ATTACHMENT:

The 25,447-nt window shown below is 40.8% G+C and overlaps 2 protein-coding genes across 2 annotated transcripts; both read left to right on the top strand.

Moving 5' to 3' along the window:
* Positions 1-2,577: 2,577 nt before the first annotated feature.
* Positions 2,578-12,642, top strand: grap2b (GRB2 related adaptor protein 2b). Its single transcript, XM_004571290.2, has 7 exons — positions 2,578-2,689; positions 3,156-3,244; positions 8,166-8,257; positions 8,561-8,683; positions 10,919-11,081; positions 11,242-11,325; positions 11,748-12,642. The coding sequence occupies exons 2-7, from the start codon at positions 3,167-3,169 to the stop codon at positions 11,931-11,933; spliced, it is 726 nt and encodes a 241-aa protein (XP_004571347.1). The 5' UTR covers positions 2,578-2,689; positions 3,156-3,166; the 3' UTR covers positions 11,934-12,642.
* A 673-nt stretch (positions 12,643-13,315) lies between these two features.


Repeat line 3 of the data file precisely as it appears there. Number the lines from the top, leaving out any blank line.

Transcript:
* Positions 1-2,577: 2,577 nt before the first annotated feature.